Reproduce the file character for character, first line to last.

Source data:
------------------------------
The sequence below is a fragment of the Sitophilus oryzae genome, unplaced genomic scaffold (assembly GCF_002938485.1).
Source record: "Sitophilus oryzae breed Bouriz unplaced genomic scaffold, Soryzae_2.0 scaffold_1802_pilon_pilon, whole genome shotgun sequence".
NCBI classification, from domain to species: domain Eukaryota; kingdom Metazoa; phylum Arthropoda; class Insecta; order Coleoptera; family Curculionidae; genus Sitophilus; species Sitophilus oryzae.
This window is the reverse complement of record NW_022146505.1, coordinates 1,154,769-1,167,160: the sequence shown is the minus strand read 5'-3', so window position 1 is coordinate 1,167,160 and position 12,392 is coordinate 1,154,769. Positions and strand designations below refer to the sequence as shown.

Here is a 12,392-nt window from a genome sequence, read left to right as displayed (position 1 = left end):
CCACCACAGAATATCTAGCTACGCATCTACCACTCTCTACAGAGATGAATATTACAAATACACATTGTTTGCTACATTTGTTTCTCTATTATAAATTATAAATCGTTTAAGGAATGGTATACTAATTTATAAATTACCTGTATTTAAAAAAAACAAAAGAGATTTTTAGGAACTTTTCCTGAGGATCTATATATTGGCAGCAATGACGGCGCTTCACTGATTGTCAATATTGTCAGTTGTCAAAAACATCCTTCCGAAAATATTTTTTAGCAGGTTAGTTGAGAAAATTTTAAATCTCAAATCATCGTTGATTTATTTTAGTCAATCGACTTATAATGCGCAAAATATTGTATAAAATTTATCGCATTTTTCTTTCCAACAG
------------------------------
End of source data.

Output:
The sequence below is a fragment of the Sitophilus oryzae genome, unplaced genomic scaffold (assembly GCF_002938485.1).
Source record: "Sitophilus oryzae breed Bouriz unplaced genomic scaffold, Soryzae_2.0 scaffold_1802_pilon_pilon, whole genome shotgun sequence".
NCBI classification, from domain to species: domain Eukaryota; kingdom Metazoa; phylum Arthropoda; class Insecta; order Coleoptera; family Curculionidae; genus Sitophilus; species Sitophilus oryzae.
This window is the reverse complement of record NW_022146505.1, coordinates 1,154,769-1,167,160: the sequence shown is the minus strand read 5'-3', so window position 1 is coordinate 1,167,160 and position 12,392 is coordinate 1,154,769. Positions and strand designations below refer to the sequence as shown.

Here is a 12,392-nt window from a genome sequence, read left to right as displayed (position 1 = left end):
CCACCACAGAATATCTAGCTACGCATCTACCACTCTCTACAGAGATGAATATTACAAATACACATTGTTTGCTACATTTGTTTCTCTATTATAAATTATAAATCGTTTAAGGAATGGTATACTAATTTATAAATTACCTGTATTTAAAAAAAACAAAAGAGATTTTTAGGAACTTTTCCTGAGGATCTATATATTGGCAGCAATGACGGCGCTTCACTGATTGTCAATATTGTCAGTTGTCAAAAACATCCTTCCGAAAATATTTTTTAGCAGGTTAGTTGAGAAAATTTTAAATCTCAAATCATCGTTGATTTATTTTAGTCAATCGACTTATAATGCGCAAAATATTGTATAAAATTTATCGCATTTTTCTTTCCAACAG